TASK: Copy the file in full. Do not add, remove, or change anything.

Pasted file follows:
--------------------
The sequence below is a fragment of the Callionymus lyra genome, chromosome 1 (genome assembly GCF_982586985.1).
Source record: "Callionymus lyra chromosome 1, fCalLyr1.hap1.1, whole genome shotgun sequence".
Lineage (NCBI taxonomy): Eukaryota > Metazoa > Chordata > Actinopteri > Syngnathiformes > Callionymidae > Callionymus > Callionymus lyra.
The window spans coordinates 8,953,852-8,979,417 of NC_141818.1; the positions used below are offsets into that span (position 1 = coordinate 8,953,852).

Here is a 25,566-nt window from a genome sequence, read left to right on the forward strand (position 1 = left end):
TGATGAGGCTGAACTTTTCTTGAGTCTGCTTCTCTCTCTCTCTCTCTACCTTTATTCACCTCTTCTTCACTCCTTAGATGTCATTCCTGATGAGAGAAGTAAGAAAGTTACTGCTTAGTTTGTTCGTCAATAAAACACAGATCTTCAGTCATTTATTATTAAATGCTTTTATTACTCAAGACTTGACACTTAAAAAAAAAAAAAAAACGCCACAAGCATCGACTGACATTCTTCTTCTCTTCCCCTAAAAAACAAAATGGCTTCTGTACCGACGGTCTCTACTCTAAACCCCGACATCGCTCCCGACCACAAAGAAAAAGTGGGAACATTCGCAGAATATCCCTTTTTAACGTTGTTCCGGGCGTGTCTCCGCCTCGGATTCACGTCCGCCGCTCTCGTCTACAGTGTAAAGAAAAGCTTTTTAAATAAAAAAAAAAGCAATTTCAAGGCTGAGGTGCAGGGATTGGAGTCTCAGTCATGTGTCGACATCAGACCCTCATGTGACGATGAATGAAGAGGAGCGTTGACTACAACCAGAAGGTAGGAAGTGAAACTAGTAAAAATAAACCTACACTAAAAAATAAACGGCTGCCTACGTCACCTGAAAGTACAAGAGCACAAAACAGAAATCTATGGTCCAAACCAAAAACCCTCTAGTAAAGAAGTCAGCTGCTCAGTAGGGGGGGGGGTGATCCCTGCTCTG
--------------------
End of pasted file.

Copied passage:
The sequence below is a fragment of the Callionymus lyra genome, chromosome 1 (genome assembly GCF_982586985.1).
Source record: "Callionymus lyra chromosome 1, fCalLyr1.hap1.1, whole genome shotgun sequence".
Lineage (NCBI taxonomy): Eukaryota > Metazoa > Chordata > Actinopteri > Syngnathiformes > Callionymidae > Callionymus > Callionymus lyra.
The window spans coordinates 8,953,852-8,979,417 of NC_141818.1; the positions used below are offsets into that span (position 1 = coordinate 8,953,852).

Here is a 25,566-nt window from a genome sequence, read left to right on the forward strand (position 1 = left end):
TGATGAGGCTGAACTTTTCTTGAGTCTGCTTCTCTCTCTCTCTCTCTACCTTTATTCACCTCTTCTTCACTCCTTAGATGTCATTCCTGATGAGAGAAGTAAGAAAGTTACTGCTTAGTTTGTTCGTCAATAAAACACAGATCTTCAGTCATTTATTATTAAATGCTTTTATTACTCAAGACTTGACACTTAAAAAAAAAAAAAAAACGCCACAAGCATCGACTGACATTCTTCTTCTCTTCCCCTAAAAAACAAAATGGCTTCTGTACCGACGGTCTCTACTCTAAACCCCGACATCGCTCCCGACCACAAAGAAAAAGTGGGAACATTCGCAGAATATCCCTTTTTAACGTTGTTCCGGGCGTGTCTCCGCCTCGGATTCACGTCCGCCGCTCTCGTCTACAGTGTAAAGAAAAGCTTTTTAAATAAAAAAAAAAGCAATTTCAAGGCTGAGGTGCAGGGATTGGAGTCTCAGTCATGTGTCGACATCAGACCCTCATGTGACGATGAATGAAGAGGAGCGTTGACTACAACCAGAAGGTAGGAAGTGAAACTAGTAAAAATAAACCTACACTAAAAAATAAACGGCTGCCTACGTCACCTGAAAGTACAAGAGCACAAAACAGAAATCTATGGTCCAAACCAAAAACCCTCTAGTAAAGAAGTCAGCTGCTCAGTAGGGGGGGGGGTGATCCCTGCTCTG